HomeNews and blogs hub

Two Years of Code For Thought

Bookmark this page Bookmarked

Two Years of Code For Thought

Peter Schmidt

Peter Schmidt

SSI fellow

Estimated read time: 4 min
Sections in this article
Share on blog/article:
Twitter LinkedIn

Two Years of Code For Thought

Posted by d.barclay on 26 January 2023 - 10:00am A hand holding a phone showing the Code For Thought logoOriginal photo by George Milton

By SSI Fellow and Code For Thought host Peter Schmidt.

Hard to believe it is already two years: on 12 January 2021, the first episode of Code for Thought titled ‘And so it begins…’ went live.

And begin it did: two years later, Selina, Jacalyn and I have published well over 50 episodes. We covered a wide range of different subjects around the theme of research and software engineering, always hoping we can reach an audience that will find it interesting and maybe even helpful.

This is by no means a foregone conclusion. As you may know, the podcasting world has exploded over recent years including hugely successful shows and tons of new ones being added every day. To find a place in this ever-growing jungle is - to put it mildly - a challenge.

But seeing that Code for Thought is being followed and listened to gives us confidence that we have found this space. Not a big one. But one that can help us bring more content to you the listeners for 2023 and beyond.

Why are we doing this you may wonder?

For me personally, this goes back to the Software Sustainability Institute Fellowship that I applied for (and received) in late 2021: Building and Supporting the RSE Community.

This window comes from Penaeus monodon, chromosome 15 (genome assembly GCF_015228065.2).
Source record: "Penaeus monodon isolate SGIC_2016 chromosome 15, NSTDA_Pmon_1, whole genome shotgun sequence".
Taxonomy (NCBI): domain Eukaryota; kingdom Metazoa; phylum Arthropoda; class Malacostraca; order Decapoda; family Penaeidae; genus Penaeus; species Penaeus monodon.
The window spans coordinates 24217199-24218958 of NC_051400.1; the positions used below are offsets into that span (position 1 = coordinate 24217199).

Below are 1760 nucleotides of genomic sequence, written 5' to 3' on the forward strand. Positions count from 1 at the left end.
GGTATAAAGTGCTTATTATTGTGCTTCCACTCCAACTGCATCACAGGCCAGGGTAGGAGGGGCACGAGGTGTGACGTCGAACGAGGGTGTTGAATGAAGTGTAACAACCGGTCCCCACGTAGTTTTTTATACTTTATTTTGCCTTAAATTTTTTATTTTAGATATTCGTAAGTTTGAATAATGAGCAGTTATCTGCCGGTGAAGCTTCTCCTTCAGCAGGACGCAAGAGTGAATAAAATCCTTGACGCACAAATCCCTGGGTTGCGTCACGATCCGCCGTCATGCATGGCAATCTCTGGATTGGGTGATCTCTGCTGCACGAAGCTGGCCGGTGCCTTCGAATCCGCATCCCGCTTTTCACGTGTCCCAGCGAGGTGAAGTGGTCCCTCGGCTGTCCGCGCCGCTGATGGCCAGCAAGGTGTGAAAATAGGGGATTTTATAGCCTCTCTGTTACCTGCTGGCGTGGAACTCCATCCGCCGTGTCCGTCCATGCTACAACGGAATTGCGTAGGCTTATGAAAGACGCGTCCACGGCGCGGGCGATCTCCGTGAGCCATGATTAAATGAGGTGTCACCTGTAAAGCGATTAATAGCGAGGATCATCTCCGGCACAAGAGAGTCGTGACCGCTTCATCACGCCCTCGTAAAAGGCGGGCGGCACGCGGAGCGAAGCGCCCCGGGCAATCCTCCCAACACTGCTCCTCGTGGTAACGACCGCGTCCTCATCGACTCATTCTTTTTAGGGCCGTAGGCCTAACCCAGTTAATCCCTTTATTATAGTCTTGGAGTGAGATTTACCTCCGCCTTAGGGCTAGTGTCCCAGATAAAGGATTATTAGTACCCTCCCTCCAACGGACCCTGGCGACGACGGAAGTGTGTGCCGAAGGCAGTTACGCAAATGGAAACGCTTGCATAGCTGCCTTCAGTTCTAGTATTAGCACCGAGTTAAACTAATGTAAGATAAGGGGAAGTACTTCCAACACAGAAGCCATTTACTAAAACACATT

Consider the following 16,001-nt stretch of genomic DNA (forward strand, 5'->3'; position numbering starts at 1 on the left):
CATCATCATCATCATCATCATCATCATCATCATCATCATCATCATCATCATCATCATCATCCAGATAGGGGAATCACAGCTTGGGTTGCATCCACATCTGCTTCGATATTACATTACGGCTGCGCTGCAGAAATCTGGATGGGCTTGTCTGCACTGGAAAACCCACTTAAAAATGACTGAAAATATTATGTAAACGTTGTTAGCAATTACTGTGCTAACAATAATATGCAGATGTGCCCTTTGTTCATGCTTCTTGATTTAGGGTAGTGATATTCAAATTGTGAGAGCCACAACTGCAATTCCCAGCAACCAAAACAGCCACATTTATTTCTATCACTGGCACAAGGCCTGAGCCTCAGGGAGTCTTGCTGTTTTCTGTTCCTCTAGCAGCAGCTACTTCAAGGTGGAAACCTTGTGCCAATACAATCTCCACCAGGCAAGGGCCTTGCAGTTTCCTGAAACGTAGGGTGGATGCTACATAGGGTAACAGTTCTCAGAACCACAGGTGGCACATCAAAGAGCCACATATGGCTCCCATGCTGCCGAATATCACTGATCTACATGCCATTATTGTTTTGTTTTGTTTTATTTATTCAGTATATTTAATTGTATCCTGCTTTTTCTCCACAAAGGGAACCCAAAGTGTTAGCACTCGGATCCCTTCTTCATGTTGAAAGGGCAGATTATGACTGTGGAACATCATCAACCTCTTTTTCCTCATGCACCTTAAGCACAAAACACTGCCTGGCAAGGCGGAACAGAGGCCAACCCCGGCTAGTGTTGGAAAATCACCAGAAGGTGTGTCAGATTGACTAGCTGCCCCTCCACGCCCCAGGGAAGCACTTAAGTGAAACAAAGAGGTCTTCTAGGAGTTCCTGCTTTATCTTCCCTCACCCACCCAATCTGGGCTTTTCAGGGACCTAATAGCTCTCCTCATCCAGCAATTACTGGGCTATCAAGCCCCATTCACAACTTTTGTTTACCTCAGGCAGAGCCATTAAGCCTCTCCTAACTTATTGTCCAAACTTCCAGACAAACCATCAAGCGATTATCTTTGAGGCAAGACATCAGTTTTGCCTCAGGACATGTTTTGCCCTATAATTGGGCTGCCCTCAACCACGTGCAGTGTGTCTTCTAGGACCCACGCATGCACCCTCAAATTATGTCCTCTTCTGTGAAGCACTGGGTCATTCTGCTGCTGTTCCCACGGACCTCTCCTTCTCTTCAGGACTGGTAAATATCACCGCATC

And yes, I chose the capital letters deliberately.

Research Software Engineering has come a long way since 2012. And rightly so, as software engineering is an indispensable part of research and science.

And yet, 10 years later, we still find ourselves struggling with the role and what it means. This became apparent at the latest RSE conference in Newcastle (UK, 2022), where the subject of who we are and what we do was raised in more than one session. On top of that, funding software engineering in research remains a challenge. And finally, let’s not forget that there are still plenty of engineers out there living with ‘imposter syndrome’ because their official role doesn’t match what they actually do.

In short: we are not done, yet!

At the same time, none of what we achieved to date would have happened without an active and supportive RSE community. Due to the persistent efforts of so many of us, a growing number of universities and research centres fund and support research software engineers. As we are being noticed and recognised, the demand for RSEs is growing. In the three years I have been with UCL, our team size more than doubled. A trend I can see in other universities and countries.

But communities cannot run on autopilot. And as the community grows so does the effort of ‘keeping it together’. In my SSI fellowship application, I made the case that podcasting can help to build and support this community. Two years later, my conviction still holds, even more so. 

With that in mind, the plan for 2023 and beyond is to continue with more content and more stories from the world of research and software engineering.

But this community podcast shouldn’t be a one-way street. We want to hear from you! What are your ideas? What stories do you want to listen to? Or simply let us know how we’re doing.

Getting in touch with us is easy: whether on RSE Slack, Mastodon @code4thought@fosstodon.org or good, old-fashioned email code4thought@proton.me (Alas, no longer Twitter, but that is a whole different news item).

You can also simply leave a review or star(s) on the podcast apps you’re using, be that Apple, Spotify, Google etc - and lately, YouTube.

Finally, my heartfelt thanks to all those who made this podcast possible: to Selina Aragon and Jacalyn Laird who joined me as co-hosts, to Claire Wyatt, Simon Hettrick, the lovely communications teams at the SSI and the Society for RSE in the UK for their continuous support, suggestions, and immensely valuable input, and to UCL for enabling me to do this work.

And finally, to all the people we had the pleasure and privilege of talking to and, of course, you the listeners for tuning in.

Share on blog/article:
Twitter LinkedIn